Measuring T b during the active season can provide information about the timing of reproduction and the use of short bouts of torpor and may be used as a proxy for the locomotor activity of animals (i.e., maximum T b). This kind of information is especially important to understand life-history strategies and energetic costs and demands in hibernating mammals. We investigated T b throughout the active season in edible dormice (Glis glis), since they (i) have an expensive arboreal life-style, (ii) are known to show short bouts of torpor, and (iii) are adapted to pulsed resources (mast of beech trees). We show here for the first time that maximum T b's in free-living active dormice (during the night) increase regularly and for up to 8 h above 40 °C, which corresponds to slight hyperthermia, probably due to locomotor activity. The highest weekly mean maximum T b was recorded 1 week prior to hibernation (40.45 ± 0.07 °C). At the beginning of the active season and immediately prior to hibernation, the mean maximum T b's were lower. The time dormice spent at T b above 40 °C varied between sexes, depending on mast conditions. The date of parturition could be determined by a sudden increase in mean T b (plus 0.49 ± 0.04 °C). The occurrence of short torpor bouts (<24 h) was strongly affected by the mast situation with much higher torpor frequencies in mast-failure years. Our data suggest that locomotor activity is strongly affected by environmental conditions, and that sexes respond differently to these changes.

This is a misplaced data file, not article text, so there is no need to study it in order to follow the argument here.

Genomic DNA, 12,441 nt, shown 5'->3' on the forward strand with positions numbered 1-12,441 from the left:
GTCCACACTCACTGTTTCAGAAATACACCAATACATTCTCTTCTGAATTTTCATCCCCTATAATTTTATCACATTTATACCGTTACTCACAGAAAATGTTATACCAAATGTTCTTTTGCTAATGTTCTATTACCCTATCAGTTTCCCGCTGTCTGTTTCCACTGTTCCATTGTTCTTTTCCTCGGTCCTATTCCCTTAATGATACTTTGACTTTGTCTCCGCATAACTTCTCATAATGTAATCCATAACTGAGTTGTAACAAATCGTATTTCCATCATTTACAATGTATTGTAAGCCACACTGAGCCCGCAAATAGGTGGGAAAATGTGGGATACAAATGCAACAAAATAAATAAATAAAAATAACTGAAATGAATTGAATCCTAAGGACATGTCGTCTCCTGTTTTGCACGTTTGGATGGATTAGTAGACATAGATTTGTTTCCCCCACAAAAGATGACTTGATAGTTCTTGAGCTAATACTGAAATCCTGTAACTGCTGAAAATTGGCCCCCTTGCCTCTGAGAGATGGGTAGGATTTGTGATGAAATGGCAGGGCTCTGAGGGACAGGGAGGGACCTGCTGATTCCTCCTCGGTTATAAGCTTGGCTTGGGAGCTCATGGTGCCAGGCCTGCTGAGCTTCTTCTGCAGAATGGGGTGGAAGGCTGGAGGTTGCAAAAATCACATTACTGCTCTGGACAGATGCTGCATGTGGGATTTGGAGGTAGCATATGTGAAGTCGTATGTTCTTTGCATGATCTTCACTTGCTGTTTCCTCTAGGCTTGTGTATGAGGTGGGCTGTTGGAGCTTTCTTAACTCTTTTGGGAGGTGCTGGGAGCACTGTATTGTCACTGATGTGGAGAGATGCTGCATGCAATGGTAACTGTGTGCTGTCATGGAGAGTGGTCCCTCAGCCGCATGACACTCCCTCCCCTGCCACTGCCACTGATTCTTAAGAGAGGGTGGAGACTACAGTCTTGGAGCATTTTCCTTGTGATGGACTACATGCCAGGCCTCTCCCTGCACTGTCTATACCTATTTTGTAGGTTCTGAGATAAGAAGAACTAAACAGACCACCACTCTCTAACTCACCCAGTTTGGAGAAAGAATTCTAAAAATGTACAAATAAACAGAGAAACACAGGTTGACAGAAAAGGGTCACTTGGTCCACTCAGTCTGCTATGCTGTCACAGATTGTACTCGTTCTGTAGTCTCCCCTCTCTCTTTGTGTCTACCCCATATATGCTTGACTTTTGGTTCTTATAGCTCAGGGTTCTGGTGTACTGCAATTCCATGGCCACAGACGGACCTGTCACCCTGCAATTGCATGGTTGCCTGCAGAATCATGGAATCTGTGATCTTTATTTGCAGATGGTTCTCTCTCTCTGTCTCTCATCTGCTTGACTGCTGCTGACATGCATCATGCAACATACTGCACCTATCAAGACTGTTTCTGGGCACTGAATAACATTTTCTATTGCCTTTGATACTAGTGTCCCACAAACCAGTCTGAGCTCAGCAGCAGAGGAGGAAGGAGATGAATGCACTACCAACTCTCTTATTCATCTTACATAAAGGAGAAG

Animals Body Temperaturephysiology Female Locomotionphysiology Male Myoxidaephysiology Reproduction Seasons Torporphysiology